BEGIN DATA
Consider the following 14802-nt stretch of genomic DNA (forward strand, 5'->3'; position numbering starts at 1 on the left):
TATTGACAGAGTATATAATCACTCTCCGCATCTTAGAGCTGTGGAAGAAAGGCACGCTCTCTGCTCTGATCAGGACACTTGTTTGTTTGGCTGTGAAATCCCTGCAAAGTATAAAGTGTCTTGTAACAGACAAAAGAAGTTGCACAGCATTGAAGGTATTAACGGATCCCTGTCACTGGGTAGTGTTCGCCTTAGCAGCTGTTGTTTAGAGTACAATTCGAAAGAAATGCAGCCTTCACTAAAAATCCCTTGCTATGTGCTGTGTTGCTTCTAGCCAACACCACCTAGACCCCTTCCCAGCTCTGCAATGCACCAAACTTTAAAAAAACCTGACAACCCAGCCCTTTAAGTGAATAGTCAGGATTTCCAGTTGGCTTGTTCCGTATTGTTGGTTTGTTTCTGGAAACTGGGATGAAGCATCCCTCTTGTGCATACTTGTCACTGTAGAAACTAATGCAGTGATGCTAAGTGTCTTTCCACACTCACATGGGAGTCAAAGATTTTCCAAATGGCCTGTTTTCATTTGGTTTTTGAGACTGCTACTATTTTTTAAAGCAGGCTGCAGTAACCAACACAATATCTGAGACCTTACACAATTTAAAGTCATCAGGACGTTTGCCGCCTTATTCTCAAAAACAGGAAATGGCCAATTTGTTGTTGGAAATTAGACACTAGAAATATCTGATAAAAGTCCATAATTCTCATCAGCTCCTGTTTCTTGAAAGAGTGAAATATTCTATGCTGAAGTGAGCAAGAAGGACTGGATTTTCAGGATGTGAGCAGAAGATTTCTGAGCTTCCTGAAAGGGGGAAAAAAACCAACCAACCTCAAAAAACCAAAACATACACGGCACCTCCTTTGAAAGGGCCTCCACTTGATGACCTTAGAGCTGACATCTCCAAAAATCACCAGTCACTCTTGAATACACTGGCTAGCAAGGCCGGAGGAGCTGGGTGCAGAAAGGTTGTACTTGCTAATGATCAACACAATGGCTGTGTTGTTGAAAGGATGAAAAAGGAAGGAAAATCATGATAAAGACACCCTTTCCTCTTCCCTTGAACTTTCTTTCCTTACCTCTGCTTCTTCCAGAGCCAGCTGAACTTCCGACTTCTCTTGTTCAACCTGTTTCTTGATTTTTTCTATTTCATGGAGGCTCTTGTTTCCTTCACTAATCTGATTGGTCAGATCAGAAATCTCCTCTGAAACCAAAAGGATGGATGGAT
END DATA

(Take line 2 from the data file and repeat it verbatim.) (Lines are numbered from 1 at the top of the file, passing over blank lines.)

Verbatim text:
TATTGACAGAGTATATAATCACTCTCCGCATCTTAGAGCTGTGGAAGAAAGGCACGCTCTCTGCTCTGATCAGGACACTTGTTTGTTTGGCTGTGAAATCCCTGCAAAGTATAAAGTGTCTTGTAACAGACAAAAGAAGTTGCACAGCATTGAAGGTATTAACGGATCCCTGTCACTGGGTAGTGTTCGCCTTAGCAGCTGTTGTTTAGAGTACAATTCGAAAGAAATGCAGCCTTCACTAAAAATCCCTTGCTATGTGCTGTGTTGCTTCTAGCCAACACCACCTAGACCCCTTCCCAGCTCTGCAATGCACCAAACTTTAAAAAAACCTGACAACCCAGCCCTTTAAGTGAATAGTCAGGATTTCCAGTTGGCTTGTTCCGTATTGTTGGTTTGTTTCTGGAAACTGGGATGAAGCATCCCTCTTGTGCATACTTGTCACTGTAGAAACTAATGCAGTGATGCTAAGTGTCTTTCCACACTCACATGGGAGTCAAAGATTTTCCAAATGGCCTGTTTTCATTTGGTTTTTGAGACTGCTACTATTTTTTAAAGCAGGCTGCAGTAACCAACACAATATCTGAGACCTTACACAATTTAAAGTCATCAGGACGTTTGCCGCCTTATTCTCAAAAACAGGAAATGGCCAATTTGTTGTTGGAAATTAGACACTAGAAATATCTGATAAAAGTCCATAATTCTCATCAGCTCCTGTTTCTTGAAAGAGTGAAATATTCTATGCTGAAGTGAGCAAGAAGGACTGGATTTTCAGGATGTGAGCAGAAGATTTCTGAGCTTCCTGAAAGGGGGAAAAAAACCAACCAACCTCAAAAAACCAAAACATACACGGCACCTCCTTTGAAAGGGCCTCCACTTGATGACCTTAGAGCTGACATCTCCAAAAATCACCAGTCACTCTTGAATACACTGGCTAGCAAGGCCGGAGGAGCTGGGTGCAGAAAGGTTGTACTTGCTAATGATCAACACAATGGCTGTGTTGTTGAAAGGATGAAAAAGGAAGGAAAATCATGATAAAGACACCCTTTCCTCTTCCCTTGAACTTTCTTTCCTTACCTCTGCTTCTTCCAGAGCCAGCTGAACTTCCGACTTCTCTTGTTCAACCTGTTTCTTGATTTTTTCTATTTCATGGAGGCTCTTGTTTCCTTCACTAATCTGATTGGTCAGATCAGAAATCTCCTCTGAAACCAAAAGGATGGATGGAT